Or maybe they'll get an eyeball on your lure but decide not to pursue. Why didn't you get that hit? There are countless possibilities, but there's also one standout reason why some anglers get fewer hits than others when fishing a rip: boat position and the direction of the retrieve. Position your boat downcurrent of the rip, then cast into it, and you'll be retrieving your lure with the current. Remember when we mentioned how fish spend the bulk of their time swimming into the current, not with it? This is a control thing. Just as an airplane needs to take off and land into the wind to maintain control, a fish needs to head into the current. It may dart across the current and make short bursts of speed downstream using the current to it its advantage. But it's very rare to see a prey species meander down the current in a lackadaisical manner — which is exactly what your lure probably looks like moving with the current, since its action is squelched as it gets pushed from behind. Bearing this in mind, to maximize the catch, you'll want to position your boat upcurrent of the structure, far enough to the side to cast into the base of the feeding zone and retrieve upcurrent or across the current.

Genetic Mutations

Now, what about those less common rips? There are a couple of heavy-duty fish attractors you need to know about. The first are rips that form along points of land that jut out into the water. In most cases, these won't have any obvious structure disturbing the flow of water other than the land itself. So in this type of rip, you're not going to find fish relating to any single item; the fish will be relating to the abrupt change in the water flow itself.

Viewed from above, these rips usually look more or less like half of the V-shaped or U-shaped rips created by solid objects; in other words, they appear as a more or less straight or slightly curved line. And the disturbed water itself should be fished exactly as you'd fish other rips: position yourself so the retrieve is into or across the current, cast to the upcurrent side of the rip and into the feeding zone, and as you continue casting, work your way up the current from there.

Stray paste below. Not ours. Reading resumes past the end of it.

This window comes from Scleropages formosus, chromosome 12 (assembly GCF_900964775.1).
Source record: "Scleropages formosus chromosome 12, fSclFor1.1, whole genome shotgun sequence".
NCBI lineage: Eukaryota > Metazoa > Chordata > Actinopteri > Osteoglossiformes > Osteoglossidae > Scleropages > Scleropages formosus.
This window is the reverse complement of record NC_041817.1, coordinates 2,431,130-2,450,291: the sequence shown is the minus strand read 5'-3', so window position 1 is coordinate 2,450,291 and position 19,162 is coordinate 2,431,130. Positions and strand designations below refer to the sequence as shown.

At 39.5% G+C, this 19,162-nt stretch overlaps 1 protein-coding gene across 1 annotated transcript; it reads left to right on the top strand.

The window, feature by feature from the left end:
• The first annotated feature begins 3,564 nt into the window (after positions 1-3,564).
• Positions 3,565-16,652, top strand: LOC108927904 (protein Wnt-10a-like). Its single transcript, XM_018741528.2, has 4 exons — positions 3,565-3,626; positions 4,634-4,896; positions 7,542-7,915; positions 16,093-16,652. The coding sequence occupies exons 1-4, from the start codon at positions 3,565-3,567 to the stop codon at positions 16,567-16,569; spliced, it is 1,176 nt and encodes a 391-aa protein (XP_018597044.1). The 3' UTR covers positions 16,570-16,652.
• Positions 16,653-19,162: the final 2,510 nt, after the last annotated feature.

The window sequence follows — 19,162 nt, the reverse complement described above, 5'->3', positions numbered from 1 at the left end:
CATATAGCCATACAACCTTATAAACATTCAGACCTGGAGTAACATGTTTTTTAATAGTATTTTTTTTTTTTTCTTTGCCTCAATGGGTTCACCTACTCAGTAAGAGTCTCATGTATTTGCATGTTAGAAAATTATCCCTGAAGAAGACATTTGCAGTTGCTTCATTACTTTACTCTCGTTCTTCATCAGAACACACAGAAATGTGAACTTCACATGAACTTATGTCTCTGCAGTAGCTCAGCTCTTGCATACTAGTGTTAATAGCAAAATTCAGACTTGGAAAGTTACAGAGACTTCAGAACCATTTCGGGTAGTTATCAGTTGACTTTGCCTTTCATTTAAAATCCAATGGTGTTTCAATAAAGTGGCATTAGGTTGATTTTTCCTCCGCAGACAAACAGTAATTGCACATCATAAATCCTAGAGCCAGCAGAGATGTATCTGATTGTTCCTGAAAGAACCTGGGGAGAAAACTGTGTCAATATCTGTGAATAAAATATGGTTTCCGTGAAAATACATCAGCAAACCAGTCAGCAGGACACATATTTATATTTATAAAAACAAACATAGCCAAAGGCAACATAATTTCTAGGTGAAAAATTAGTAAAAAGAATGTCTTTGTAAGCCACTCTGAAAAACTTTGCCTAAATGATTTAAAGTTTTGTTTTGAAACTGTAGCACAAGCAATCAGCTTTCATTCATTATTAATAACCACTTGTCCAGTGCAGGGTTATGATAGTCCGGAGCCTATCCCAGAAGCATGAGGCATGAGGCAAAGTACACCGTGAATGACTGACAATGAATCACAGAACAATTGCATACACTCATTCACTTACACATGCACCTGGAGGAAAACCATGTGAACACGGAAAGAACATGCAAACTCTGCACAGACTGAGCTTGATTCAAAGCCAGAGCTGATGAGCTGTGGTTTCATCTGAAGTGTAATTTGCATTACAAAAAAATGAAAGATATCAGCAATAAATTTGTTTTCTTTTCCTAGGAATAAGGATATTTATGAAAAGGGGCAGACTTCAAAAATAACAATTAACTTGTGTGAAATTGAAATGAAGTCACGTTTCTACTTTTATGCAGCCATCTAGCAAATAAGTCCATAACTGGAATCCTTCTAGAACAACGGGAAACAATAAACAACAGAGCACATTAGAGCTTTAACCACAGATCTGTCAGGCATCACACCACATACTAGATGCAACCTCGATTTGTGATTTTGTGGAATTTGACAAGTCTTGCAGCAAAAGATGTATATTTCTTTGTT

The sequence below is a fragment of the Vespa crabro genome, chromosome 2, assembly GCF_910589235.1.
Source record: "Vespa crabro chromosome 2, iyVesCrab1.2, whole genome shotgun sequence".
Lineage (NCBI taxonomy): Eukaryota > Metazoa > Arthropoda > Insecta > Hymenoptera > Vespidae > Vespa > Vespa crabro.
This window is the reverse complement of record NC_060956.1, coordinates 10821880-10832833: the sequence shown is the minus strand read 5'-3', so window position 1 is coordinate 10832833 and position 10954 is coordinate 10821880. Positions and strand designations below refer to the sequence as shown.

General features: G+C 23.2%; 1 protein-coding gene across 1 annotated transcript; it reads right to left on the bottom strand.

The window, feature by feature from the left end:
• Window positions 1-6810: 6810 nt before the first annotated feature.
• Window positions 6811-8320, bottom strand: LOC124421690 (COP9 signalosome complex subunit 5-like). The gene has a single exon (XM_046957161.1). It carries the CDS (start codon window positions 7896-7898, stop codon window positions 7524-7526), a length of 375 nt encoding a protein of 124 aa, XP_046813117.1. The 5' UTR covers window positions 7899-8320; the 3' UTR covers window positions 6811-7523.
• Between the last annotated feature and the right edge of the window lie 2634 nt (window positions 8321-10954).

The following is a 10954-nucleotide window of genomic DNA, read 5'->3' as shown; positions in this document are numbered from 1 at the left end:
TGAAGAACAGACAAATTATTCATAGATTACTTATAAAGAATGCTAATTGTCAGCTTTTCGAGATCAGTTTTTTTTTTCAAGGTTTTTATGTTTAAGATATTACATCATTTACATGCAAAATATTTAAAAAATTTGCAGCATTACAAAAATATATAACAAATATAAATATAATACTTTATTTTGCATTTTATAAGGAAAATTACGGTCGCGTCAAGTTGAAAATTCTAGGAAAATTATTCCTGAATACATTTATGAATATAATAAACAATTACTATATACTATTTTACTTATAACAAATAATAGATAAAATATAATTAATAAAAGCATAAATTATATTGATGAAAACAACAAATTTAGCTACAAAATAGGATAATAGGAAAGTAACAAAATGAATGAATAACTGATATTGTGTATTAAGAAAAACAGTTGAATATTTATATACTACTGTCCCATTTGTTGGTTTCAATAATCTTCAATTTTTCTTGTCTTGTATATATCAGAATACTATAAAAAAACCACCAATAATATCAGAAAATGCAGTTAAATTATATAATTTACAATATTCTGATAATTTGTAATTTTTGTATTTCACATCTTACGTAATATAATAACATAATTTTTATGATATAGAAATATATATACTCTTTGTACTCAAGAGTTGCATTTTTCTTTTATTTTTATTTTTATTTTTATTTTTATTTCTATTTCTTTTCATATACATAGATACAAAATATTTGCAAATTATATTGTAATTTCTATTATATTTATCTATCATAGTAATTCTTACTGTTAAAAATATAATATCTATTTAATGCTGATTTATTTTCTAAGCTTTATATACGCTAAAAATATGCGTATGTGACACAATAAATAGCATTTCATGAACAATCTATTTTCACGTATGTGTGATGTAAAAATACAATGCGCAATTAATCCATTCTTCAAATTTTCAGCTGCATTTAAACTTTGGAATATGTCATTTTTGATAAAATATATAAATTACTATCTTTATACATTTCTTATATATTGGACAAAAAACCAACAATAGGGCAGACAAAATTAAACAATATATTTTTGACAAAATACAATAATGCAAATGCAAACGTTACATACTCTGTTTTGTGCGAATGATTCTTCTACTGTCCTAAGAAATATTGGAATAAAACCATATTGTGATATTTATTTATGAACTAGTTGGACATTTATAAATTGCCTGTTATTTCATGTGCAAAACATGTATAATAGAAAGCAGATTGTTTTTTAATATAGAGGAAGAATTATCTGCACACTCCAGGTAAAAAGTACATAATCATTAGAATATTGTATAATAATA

Here's the weird thing: Point-generated rips often have a secondary feeding zone, which can be to either side of the rip (but not to both sides, just to one or the other), somewhere between 10 to 50 feet from the rip itself, and close to the shoreline or to an adjacent drop-off. And here's the even weirder thing: in the secondary feeding zone, you'll usually catch a fraction of the number of fish you find in the rip itself, but often, these fish will be significantly larger than the average-sized fish found in the rip. So after fishing a point-generated rip, always probe the shorelines and drop-offs to either side of it.

Ocean currents provide a second form of unusual rips. Any oceanic troller worth his salt knows to troll through and across visible rips on the surface, which are caused by colliding bodies of water. They often go hand in hand with temperature breaks and with differences in water clarity or color.

When it comes to this type of rip, all of the normal rules go out the window. And it's not at all unusual to pass through dozens of rips in a single day with zero bites, then encounter one single rip which, for whatever reason, is loaded with fish. This makes it easy to figure out how to approach oceanic rips: hit them once or twice, and if nothing happens and you spot no other strong indications of fish on the feed (diving birds or slicks), then move on.

Whether a rip is in the middle of the ocean, a clear-running river, or an estuarine bay, one thing is for sure: once you understand the features of a rip and how to apply that knowledge, you'll catch more fish. 

BoatUS electronics editor Lenny Rudow, a fishing expert, is the author of several fishing books and a senior editor for www.Boats.com.

— Published: February/March 2016